Heather Hallen is a Michigan State University plant biology research associate who has been looking for the poison in the wrong place for years. Alpha-amanitin is the poison of the death cap mushroom, Amanita phalloides. She was searching for a big gene that makes a big enzyme that produces alpha-amanitin.
But she found out that this was not the case. After bringing a technology that sequences DNA about as fast as a death cap mushroom can kill they found remarkably small genes that produce the toxin -- a unique pathway previously unknown in fungi. The discovery is reported in today's Proceedings of the National Academy of Sciences. It is in fact very important because aside from solving a mistery it sheds light on the underlying biochemical machinery.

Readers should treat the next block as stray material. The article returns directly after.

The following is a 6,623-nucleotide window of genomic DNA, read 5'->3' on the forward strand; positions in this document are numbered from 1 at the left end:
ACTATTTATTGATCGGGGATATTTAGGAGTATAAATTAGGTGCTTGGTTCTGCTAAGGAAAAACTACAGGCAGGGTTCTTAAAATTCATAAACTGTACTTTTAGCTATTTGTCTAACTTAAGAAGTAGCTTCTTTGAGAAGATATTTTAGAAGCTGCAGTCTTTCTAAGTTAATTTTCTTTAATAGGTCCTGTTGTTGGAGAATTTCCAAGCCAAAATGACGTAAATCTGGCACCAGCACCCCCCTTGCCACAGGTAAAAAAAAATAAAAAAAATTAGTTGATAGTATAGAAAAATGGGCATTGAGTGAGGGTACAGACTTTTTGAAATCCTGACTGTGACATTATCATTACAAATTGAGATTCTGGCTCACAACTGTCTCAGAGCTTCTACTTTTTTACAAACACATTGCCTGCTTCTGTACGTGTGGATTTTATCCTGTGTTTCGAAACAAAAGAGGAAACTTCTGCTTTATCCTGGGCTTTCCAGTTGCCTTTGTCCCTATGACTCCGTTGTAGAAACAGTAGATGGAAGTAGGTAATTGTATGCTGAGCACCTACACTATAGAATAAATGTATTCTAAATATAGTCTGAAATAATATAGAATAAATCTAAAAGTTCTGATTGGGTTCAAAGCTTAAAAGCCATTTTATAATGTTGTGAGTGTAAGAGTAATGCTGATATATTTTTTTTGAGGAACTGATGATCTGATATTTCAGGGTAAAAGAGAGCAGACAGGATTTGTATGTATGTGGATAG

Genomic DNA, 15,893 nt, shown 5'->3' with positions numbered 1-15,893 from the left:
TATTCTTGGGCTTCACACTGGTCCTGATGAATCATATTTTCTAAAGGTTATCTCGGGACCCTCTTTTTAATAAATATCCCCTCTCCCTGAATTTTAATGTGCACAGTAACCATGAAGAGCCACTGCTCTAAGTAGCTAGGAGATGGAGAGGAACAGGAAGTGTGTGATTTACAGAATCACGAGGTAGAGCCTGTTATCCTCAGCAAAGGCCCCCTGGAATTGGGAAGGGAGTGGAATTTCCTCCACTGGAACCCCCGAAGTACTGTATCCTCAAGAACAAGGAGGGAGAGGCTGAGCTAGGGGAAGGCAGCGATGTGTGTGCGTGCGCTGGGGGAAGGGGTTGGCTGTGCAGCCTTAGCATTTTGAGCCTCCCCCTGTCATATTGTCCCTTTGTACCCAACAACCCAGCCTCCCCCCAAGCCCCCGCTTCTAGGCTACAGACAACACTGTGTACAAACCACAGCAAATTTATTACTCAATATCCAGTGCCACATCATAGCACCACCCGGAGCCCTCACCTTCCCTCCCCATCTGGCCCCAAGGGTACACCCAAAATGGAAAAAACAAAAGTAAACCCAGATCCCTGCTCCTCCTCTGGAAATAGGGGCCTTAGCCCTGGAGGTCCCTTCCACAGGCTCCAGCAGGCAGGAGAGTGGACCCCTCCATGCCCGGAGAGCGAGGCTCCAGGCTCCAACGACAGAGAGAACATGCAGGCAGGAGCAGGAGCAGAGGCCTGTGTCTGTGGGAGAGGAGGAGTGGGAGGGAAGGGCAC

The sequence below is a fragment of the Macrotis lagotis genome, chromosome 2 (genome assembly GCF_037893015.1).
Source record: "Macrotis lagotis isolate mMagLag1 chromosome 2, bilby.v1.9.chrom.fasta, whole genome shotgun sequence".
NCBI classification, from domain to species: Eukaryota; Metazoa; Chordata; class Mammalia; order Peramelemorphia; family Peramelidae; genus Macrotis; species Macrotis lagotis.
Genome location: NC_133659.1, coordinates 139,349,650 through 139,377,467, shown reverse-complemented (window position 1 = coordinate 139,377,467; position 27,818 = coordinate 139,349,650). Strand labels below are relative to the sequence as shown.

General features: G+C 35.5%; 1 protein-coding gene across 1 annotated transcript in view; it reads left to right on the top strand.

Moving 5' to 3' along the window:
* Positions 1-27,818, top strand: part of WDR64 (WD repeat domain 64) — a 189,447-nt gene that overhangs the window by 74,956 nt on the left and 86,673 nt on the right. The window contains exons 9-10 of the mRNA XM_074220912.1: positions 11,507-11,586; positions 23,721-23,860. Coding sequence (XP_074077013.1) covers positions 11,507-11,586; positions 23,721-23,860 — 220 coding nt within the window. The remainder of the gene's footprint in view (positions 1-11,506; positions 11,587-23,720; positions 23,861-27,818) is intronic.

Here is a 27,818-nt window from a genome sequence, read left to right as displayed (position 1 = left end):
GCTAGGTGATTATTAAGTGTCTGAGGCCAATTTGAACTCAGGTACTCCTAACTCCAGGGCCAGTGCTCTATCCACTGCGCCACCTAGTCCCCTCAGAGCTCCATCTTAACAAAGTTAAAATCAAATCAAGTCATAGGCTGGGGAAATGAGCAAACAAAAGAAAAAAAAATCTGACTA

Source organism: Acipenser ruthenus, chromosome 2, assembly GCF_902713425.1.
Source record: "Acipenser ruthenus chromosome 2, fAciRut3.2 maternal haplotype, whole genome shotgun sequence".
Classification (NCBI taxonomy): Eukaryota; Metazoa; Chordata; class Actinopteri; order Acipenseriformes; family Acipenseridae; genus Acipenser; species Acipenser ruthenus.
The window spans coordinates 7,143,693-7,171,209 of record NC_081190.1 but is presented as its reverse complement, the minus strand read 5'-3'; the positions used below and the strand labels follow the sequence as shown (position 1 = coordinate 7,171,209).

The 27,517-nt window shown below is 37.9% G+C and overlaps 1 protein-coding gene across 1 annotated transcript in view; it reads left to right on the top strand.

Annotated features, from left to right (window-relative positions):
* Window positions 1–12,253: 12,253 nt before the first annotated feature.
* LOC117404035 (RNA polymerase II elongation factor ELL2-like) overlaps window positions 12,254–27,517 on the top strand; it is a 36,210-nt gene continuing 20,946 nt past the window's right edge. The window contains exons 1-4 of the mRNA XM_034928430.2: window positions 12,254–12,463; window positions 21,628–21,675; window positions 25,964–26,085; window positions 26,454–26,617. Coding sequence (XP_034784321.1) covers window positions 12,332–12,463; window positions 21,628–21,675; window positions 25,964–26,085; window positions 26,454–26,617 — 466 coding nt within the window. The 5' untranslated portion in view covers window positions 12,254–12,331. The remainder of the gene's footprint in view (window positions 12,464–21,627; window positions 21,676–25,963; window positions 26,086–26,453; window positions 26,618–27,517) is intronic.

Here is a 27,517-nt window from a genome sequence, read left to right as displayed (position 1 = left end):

We think we have a factory that spits out lots of little sequences to make chemicals in Amanita mushrooms," said Jonathan Walton, MSU plant biology professor who leads Hallen's team. "Our work indicates that these mushrooms have evolved a mechanism to make dozens or even hundreds of new, previously unknown chemicals, besides the toxins that we know about.".
But this elusive gene was hard to find and they used what they term "brute force" -- a new machine at MSU that can sequence immense quantities of DNA quickly. It is hard to identify a cooked or partially digested mushroom just by shape and color but a diagnostic test that uses DNA could solve that.